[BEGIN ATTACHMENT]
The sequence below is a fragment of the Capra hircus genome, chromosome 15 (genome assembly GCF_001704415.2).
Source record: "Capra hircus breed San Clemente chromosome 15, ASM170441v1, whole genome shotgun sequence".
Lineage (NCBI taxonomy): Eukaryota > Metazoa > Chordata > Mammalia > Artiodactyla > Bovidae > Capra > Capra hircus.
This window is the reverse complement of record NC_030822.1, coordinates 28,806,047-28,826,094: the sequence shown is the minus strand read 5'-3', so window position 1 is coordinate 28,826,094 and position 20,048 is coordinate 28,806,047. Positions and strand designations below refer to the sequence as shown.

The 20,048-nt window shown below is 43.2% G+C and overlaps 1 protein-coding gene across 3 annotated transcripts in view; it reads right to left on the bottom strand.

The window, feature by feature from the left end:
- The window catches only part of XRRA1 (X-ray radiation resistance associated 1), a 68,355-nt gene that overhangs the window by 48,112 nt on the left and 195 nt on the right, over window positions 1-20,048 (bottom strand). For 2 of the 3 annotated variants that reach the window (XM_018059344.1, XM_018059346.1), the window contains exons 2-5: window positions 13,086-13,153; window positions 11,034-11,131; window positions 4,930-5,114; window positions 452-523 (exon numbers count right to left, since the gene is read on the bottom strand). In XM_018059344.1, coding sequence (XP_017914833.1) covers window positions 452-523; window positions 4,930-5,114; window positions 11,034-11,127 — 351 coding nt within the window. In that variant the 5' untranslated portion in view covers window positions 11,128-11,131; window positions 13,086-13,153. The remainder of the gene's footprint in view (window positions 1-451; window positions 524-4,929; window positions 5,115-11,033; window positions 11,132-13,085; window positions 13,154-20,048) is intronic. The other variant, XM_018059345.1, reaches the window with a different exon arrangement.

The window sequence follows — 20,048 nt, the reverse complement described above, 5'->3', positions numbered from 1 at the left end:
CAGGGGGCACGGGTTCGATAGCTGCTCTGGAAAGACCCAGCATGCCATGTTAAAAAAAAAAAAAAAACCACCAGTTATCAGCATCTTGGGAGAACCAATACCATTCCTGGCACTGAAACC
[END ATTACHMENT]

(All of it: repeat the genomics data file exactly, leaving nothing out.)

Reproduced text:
The sequence below is a fragment of the Capra hircus genome, chromosome 15 (genome assembly GCF_001704415.2).
Source record: "Capra hircus breed San Clemente chromosome 15, ASM170441v1, whole genome shotgun sequence".
Lineage (NCBI taxonomy): Eukaryota > Metazoa > Chordata > Mammalia > Artiodactyla > Bovidae > Capra > Capra hircus.
This window is the reverse complement of record NC_030822.1, coordinates 28,806,047-28,826,094: the sequence shown is the minus strand read 5'-3', so window position 1 is coordinate 28,826,094 and position 20,048 is coordinate 28,806,047. Positions and strand designations below refer to the sequence as shown.

The 20,048-nt window shown below is 43.2% G+C and overlaps 1 protein-coding gene across 3 annotated transcripts in view; it reads right to left on the bottom strand.

The window, feature by feature from the left end:
- The window catches only part of XRRA1 (X-ray radiation resistance associated 1), a 68,355-nt gene that overhangs the window by 48,112 nt on the left and 195 nt on the right, over window positions 1-20,048 (bottom strand). For 2 of the 3 annotated variants that reach the window (XM_018059344.1, XM_018059346.1), the window contains exons 2-5: window positions 13,086-13,153; window positions 11,034-11,131; window positions 4,930-5,114; window positions 452-523 (exon numbers count right to left, since the gene is read on the bottom strand). In XM_018059344.1, coding sequence (XP_017914833.1) covers window positions 452-523; window positions 4,930-5,114; window positions 11,034-11,127 — 351 coding nt within the window. In that variant the 5' untranslated portion in view covers window positions 11,128-11,131; window positions 13,086-13,153. The remainder of the gene's footprint in view (window positions 1-451; window positions 524-4,929; window positions 5,115-11,033; window positions 11,132-13,085; window positions 13,154-20,048) is intronic. The other variant, XM_018059345.1, reaches the window with a different exon arrangement.

The window sequence follows — 20,048 nt, the reverse complement described above, 5'->3', positions numbered from 1 at the left end:
CAGGGGGCACGGGTTCGATAGCTGCTCTGGAAAGACCCAGCATGCCATGTTAAAAAAAAAAAAAAAACCACCAGTTATCAGCATCTTGGGAGAACCAATACCATTCCTGGCACTGAAACC